Cuba Geography

What is the terrain and geography like in Cuba?

Overview:

With an area of more than 44,000 square miles (114,447 sq. km.), Cuba is the largest island in the West Indies, accounting for more than one-half of the total Caribbean land mass. The island is more than 745 miles (1,200 km.) long, and ranges from 20 to 125 miles (35-200 km.) in width. Cuba's coastline is highly uneven and is broken into hundreds of bays, inlets, and narrow, shallow rivers. The Isle of Youth (known as the Isle of Pines in pre-Revolution days), and some 1,600 keys and islets lie offshore. The deep-water harbors of Havana, Guantánamo, and Bahía Honda rank among the world's finest.


Topographically, three-fifths of Cuba displays flat or gently rolling fields and wide, fertile valleys--ideal for sugar cane and tobacco that have been the agricultural staples of the Cuban economy. The northern coast is low and somewhat rocky; the southern coast more marshy. Most of what remains, particularly at the southeastern end of the island, forms steep and at times formidable mountains. Three mountain ranges dominate the Cuban terrain, but by far the best known and most rugged is the eastern Sierra Maestra, where peaks rise to almost 6,000 feet (1,829 m.) above sea level.

Geography - note:

largest country in Caribbean and westernmost island of the Greater Antilles

Climate:

Cuba is bordered on the south by the Caribbean Sea and on the north by the Gulf of Mexico and the Straits of Florida. Prevailing trade winds combine with warm waters of the Gulf Stream to produce a mild and semitropical climate. Cuba's mean temperature is about 77°F (25°C) in winter and only slightly more, perhaps 80°F to 85°F (26°C), in summer. Averages range only between 70°F (21°C) and 82°F (27°C) for the coldest and warmest months. Summer readings as high as 100°F (37°C) have been recorded. Occasional near-freezing temperatures occur only in mountain areas.


Relative humidity varies from 60% to 70% in the daytime and from 80% to 90% during the night, regardless of the season, of which there are only two. The dry season lasts from November to April. During the May through October rainy season, Cuba receives up to 75% of its yearly rainfall, which averages 54 inches (137 cm).

Cuba Use of Natural Resources

Cuba Environment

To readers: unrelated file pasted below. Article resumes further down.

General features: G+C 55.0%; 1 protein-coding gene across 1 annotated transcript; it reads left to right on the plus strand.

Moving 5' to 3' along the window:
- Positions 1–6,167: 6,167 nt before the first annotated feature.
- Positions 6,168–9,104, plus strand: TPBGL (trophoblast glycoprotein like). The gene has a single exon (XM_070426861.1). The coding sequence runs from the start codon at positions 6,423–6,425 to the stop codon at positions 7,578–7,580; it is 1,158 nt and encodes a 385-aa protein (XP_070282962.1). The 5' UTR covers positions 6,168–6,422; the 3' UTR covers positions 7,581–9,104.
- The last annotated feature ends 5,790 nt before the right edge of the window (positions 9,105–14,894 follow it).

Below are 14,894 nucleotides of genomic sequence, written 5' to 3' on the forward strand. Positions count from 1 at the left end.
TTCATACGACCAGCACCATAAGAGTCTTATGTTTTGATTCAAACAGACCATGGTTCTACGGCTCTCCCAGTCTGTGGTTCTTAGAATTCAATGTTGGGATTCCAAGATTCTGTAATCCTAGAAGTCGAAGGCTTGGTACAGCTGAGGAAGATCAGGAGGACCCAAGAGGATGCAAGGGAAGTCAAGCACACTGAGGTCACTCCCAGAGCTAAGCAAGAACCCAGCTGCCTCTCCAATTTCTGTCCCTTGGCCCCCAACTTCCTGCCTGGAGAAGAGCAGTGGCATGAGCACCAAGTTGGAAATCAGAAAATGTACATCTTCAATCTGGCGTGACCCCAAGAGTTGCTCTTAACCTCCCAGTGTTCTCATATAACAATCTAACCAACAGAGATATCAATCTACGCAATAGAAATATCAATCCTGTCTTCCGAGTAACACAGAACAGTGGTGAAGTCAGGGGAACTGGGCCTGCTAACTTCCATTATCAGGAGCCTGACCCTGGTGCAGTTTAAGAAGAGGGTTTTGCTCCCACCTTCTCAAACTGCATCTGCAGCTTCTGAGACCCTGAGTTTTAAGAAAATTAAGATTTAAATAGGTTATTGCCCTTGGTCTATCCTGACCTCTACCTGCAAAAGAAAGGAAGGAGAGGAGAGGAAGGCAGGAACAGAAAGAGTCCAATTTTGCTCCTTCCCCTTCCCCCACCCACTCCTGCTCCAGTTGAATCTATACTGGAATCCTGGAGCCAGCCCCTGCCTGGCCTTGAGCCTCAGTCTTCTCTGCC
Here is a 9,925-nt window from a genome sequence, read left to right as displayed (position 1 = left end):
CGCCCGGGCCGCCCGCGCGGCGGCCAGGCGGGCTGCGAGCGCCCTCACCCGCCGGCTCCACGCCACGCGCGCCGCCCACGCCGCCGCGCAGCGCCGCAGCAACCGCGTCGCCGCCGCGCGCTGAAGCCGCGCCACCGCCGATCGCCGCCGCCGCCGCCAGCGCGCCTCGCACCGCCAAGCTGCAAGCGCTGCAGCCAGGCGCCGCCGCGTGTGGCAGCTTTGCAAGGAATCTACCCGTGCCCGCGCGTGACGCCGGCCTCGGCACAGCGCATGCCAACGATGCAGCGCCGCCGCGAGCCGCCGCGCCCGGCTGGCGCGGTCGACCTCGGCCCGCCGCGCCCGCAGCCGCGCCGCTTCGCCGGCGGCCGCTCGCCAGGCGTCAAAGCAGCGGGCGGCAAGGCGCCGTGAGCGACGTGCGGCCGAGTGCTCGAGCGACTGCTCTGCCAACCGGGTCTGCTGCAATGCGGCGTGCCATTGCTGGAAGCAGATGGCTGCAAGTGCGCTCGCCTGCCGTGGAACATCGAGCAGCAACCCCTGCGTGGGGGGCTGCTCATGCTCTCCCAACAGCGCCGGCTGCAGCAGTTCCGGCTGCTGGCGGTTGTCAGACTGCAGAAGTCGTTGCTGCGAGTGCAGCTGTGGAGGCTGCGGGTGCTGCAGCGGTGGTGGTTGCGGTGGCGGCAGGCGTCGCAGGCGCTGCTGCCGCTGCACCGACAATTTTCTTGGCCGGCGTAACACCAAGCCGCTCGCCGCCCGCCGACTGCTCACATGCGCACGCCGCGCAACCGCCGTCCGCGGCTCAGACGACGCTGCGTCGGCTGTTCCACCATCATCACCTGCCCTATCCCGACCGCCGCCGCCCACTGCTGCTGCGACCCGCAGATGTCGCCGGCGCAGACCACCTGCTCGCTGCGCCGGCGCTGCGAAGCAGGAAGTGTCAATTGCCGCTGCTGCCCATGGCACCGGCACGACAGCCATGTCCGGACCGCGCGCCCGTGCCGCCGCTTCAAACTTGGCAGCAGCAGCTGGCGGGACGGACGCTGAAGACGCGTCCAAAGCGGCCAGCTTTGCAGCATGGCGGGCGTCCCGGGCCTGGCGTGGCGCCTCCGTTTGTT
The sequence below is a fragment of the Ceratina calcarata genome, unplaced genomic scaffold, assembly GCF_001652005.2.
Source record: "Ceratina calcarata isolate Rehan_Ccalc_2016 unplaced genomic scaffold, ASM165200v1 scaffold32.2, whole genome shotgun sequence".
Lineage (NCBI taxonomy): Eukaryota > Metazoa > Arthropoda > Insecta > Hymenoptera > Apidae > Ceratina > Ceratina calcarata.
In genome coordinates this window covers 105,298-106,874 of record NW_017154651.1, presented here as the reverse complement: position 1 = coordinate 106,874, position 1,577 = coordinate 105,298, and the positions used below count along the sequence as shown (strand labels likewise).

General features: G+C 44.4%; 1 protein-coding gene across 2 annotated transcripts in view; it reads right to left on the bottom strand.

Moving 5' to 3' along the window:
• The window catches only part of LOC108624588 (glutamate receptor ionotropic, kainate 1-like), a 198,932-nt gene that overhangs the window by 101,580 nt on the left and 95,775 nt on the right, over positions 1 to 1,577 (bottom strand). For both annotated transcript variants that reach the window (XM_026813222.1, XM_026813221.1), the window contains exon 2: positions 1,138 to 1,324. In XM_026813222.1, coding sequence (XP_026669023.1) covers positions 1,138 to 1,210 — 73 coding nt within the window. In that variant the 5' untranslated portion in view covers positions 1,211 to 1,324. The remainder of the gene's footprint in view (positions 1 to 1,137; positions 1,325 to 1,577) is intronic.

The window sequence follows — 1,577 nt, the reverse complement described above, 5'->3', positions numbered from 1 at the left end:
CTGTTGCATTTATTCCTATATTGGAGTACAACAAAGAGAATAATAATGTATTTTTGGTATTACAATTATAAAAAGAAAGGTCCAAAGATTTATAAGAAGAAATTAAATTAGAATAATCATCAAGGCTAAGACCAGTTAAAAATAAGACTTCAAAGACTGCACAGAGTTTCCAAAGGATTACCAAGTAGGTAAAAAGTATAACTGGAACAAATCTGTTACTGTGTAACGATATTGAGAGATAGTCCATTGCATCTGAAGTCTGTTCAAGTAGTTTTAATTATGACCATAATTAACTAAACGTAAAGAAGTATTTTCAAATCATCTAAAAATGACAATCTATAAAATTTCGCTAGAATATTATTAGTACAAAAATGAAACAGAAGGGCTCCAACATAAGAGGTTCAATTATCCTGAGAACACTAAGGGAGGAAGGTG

Climate:

Cuba is bordered on the south by the Caribbean Sea and on the north by the Gulf of Mexico and the Straits of Florida. Prevailing trade winds combine with warm waters of the Gulf Stream to produce a mild and semitropical climate. Cuba's mean temperature is about 77°F (25°C) in winter and only slightly more, perhaps 80°F to 85°F (26°C), in summer. Averages range only between 70°F (21°C) and 82°F (27°C) for the coldest and warmest months. Summer readings as high as 100°F (37°C) have been recorded. Occasional near-freezing temperatures occur only in mountain areas.


Relative humidity varies from 60% to 70% in the daytime and from 80% to 90% during the night, regardless of the season, of which there are only two. The dry season lasts from November to April. During the May through October rainy season, Cuba receives up to 75% of its yearly rainfall, which averages 54 inches (137 cm).

Terrain:

mostly flat to rolling plains, with rugged hills and mountains in the southeast

Natural Resources:

cobalt, nickel, iron ore, chromium, copper, salt, timber, silica, petroleum, arable land

Natural Hazards:

the east coast is subject to hurricanes from August to November (in general, the country averages about one hurricane every other year); droughts are common

Irrigated Land:

3,360 Square Miles
8,703 Square Kilometers

Environmental Issues:

air and water pollution; biodiversity loss; deforestation

Environment - International Agreements:


party to: Antarctic Treaty, Biodiversity, Climate Change, Climate Change-Kyoto Protocol, Desertification, Endangered Species, Environmental Modification, Hazardous Wastes, Law of the Sea, Marine Dumping, Ozone Layer Protection, Ship Pollution, Wetlands

signed, but not ratified: Marine Life Conservation

Cuba Geography

Geographic Location The Caribbean
Total Area 42,803 Square Miles
110,860 Square Kilometers
Land Area 42,402 Square Miles
109,820 Square Kilometers
Water Area 402 Square Miles
1,040 Square Kilometers
Land Boundaries 18 Miles
29 Kilometers
Irrigated Land 3,360 Square Miles
8,703 Square Kilometers
Border Countries US Naval Base at Guantanamo Bay 29 km

note: Guantanamo Naval Base is leased by the US and remains part of Cuba
Coastline 2,321 Miles
3,735 Kilometers
Geographic Coordinates 21 30 N, 80 00 W
Terrain mostly flat to rolling plains, with rugged hills and mountains in the southeast
Highest Point 2,005 Meters
Highest Point Location Pico Turquino 2,005 m
Lowest Point Location Caribbean Sea 0 m
Natural Resources cobalt, nickel, iron ore, chromium, copper, salt, timber, silica, petroleum, arable land
Time Zone UTC-5 (same time as Washington, DC during Standard Time)
Daylight saving time +1hr, begins second Sunday in March; ends first Sunday in November; note - Cuba has been known to alter the schedule of DST on short notice in an attempt to conserve electricity for lighting
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